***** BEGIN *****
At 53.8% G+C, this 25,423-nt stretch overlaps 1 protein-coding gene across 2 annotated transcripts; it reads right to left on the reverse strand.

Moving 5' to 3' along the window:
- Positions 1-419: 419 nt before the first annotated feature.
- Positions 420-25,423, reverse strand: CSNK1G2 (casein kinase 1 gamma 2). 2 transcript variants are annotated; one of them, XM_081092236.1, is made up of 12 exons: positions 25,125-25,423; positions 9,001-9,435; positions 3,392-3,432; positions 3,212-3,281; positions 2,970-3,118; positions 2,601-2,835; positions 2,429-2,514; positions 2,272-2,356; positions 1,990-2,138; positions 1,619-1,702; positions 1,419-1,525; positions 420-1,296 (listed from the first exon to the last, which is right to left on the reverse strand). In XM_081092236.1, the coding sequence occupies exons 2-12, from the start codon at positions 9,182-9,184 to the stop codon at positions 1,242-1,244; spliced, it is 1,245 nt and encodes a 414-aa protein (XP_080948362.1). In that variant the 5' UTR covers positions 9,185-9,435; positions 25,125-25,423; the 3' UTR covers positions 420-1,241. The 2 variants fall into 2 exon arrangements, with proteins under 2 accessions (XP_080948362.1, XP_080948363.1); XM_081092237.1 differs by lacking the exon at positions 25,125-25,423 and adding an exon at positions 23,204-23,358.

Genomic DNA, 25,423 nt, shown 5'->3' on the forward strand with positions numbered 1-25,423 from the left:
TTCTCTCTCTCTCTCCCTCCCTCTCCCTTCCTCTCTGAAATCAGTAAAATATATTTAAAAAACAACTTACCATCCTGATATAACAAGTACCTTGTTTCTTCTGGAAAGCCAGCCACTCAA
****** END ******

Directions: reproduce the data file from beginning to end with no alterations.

At 53.8% G+C, this 25,423-nt stretch overlaps 1 protein-coding gene across 2 annotated transcripts; it reads right to left on the reverse strand.

Moving 5' to 3' along the window:
- Positions 1-419: 419 nt before the first annotated feature.
- Positions 420-25,423, reverse strand: CSNK1G2 (casein kinase 1 gamma 2). 2 transcript variants are annotated; one of them, XM_081092236.1, is made up of 12 exons: positions 25,125-25,423; positions 9,001-9,435; positions 3,392-3,432; positions 3,212-3,281; positions 2,970-3,118; positions 2,601-2,835; positions 2,429-2,514; positions 2,272-2,356; positions 1,990-2,138; positions 1,619-1,702; positions 1,419-1,525; positions 420-1,296 (listed from the first exon to the last, which is right to left on the reverse strand). In XM_081092236.1, the coding sequence occupies exons 2-12, from the start codon at positions 9,182-9,184 to the stop codon at positions 1,242-1,244; spliced, it is 1,245 nt and encodes a 414-aa protein (XP_080948362.1). In that variant the 5' UTR covers positions 9,185-9,435; positions 25,125-25,423; the 3' UTR covers positions 420-1,241. The 2 variants fall into 2 exon arrangements, with proteins under 2 accessions (XP_080948362.1, XP_080948363.1); XM_081092237.1 differs by lacking the exon at positions 25,125-25,423 and adding an exon at positions 23,204-23,358.

Genomic DNA, 25,423 nt, shown 5'->3' on the forward strand with positions numbered 1-25,423 from the left:
TTCTCTCTCTCTCTCCCTCCCTCTCCCTTCCTCTCTGAAATCAGTAAAATATATTTAAAAAACAACTTACCATCCTGATATAACAAGTACCTTGTTTCTTCTGGAAAGCCAGCCACTCAA